POSE IN PRESS A collection of articles about Pose Method and Dr.Romanov in various publications.
RUNNING NETWORK (US)
The Pose Method, Running Like Never Before
by Jim Gebhardt
Here's an exercise to check out the racing form of runners.
Locate a local running event. A 5K or 10K will do. Don't sign up, but walk out about a half-mile from the start and wait for the runners to come by. By that time, the people running over their heads will have dropped back and the true runners will have taken the lead.
Observe the front-runners as a group, noting the economy of movement and the relative ease at which they are executing their motion. As they approach, shift your focus to the sound they make as they pass by.
No doubt you will hear the effort of heavy breathing, but conspicuously absent in the lead pack is much sound coming from running shoes impacting the pavement. Keep listening as athletes go by, and you will begin to realize that the slower and less economical runners hit the pavement much harder.
This exercise shows there's a clear TECHNIQUE DIFFERENCE that allows more efficient motion. Through the Pose method, this difference is the most easily changeable variable that pays back in faster and injury-free running, something we all want.
Dr. Nicholas Romanov, Pose's developer, believes running requires skill rather than individual and natural ability. According to Romanov, although we have all been told to relax and run naturally, this is not effective if the fundamentals are poorly practiced.
So what is the Pose method?
According to the official Web site, www.posetech.com, the Running Pose is a whole body pose, which vertically aligns shoulders, hips and ankles with the support leg, while standing on the ball of the foot. This creates an S-like shape of the body. The runner then changes the pose from one leg to the other by falling forward and allowing gravity to do the work. The support foot is pulled from the ground to allow the body to fall forward, while the other foot drops freely in a change of support.
There always have been coaches and books that offer "pointers," but until Pose, there has not been a comprehensive methodology that teaches the best way to execute a running stride. Far beyond a gait analysis, Pose has established and broken down the motions and segments of the stride. It goes where few have gone by verbalizing and demonstrating a proper stride through video-analysis.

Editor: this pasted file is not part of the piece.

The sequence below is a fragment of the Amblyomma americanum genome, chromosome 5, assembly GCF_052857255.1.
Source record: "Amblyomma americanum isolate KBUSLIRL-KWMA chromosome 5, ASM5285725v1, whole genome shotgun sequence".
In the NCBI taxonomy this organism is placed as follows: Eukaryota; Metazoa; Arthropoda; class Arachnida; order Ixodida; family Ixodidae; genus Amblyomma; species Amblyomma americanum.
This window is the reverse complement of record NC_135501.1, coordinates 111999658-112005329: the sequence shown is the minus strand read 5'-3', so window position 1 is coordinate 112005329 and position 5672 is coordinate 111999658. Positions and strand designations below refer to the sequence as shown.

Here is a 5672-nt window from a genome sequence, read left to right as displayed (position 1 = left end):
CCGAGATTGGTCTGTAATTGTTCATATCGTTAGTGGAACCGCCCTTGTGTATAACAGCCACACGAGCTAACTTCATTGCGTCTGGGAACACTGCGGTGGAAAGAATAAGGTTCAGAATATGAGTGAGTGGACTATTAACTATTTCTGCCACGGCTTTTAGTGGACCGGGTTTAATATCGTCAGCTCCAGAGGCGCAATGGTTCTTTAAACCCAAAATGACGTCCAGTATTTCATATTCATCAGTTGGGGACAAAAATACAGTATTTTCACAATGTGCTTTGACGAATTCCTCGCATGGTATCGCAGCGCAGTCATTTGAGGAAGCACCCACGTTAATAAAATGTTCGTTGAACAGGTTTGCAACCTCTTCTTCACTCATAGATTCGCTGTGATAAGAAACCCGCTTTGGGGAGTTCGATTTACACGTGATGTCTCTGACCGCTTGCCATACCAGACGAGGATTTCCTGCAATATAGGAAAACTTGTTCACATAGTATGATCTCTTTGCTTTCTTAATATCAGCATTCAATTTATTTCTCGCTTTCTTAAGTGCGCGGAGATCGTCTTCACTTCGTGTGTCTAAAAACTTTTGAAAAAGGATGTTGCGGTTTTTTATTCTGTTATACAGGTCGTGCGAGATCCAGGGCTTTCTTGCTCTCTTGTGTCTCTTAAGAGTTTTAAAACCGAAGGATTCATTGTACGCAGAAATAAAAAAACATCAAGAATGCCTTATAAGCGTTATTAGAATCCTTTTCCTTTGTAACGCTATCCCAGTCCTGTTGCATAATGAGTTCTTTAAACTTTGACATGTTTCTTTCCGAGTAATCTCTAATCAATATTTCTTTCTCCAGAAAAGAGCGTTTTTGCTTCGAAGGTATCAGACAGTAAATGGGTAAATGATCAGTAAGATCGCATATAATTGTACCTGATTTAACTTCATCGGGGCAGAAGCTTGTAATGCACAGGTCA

Over the years, runners have been told: keep your arms lower, pick up your knees higher or stop bobbing up and down. Pose is a very different approach, and to a point, is somewhat radical, borrowing from the form of animals that have no heels at all.
Pose challenges conventional thinking that you land on your heel and roll to push off. It is just the opposite. The Pose method prescribes that you land on the ball of your foot, followed by a rapid pull of the foot off the ground. The result is that the body is subject to less impact while being propelled forward more efficiently.
Skeptical at first, I noticed that the higher cadence was not hard to maintain. Pulling off the ground was actually easier than the big effort that went into pushing off. Athletes who have implemented the Pose method report it takes a lower heart rate to maintain the same pace as before. Though landing on the balls of your feet sounds impossible to maintain, it is surprisingly easy after a few weeks of conditioning the calf muscles.
This could well be the future of running. At the very least, Pose's impact on your running could be to keep you on the road for life without the accumulation of pounding that puts many of us out of action.
Jim Gebhardt is a local runner/triathlete and POSE method certified coach who offers clinics and coaching through CZI Training Systems, Palatine, IL. Contact him at firstname.lastname@example.org or call 847-705-3983. For more information on this method, check out www.posetech.com.
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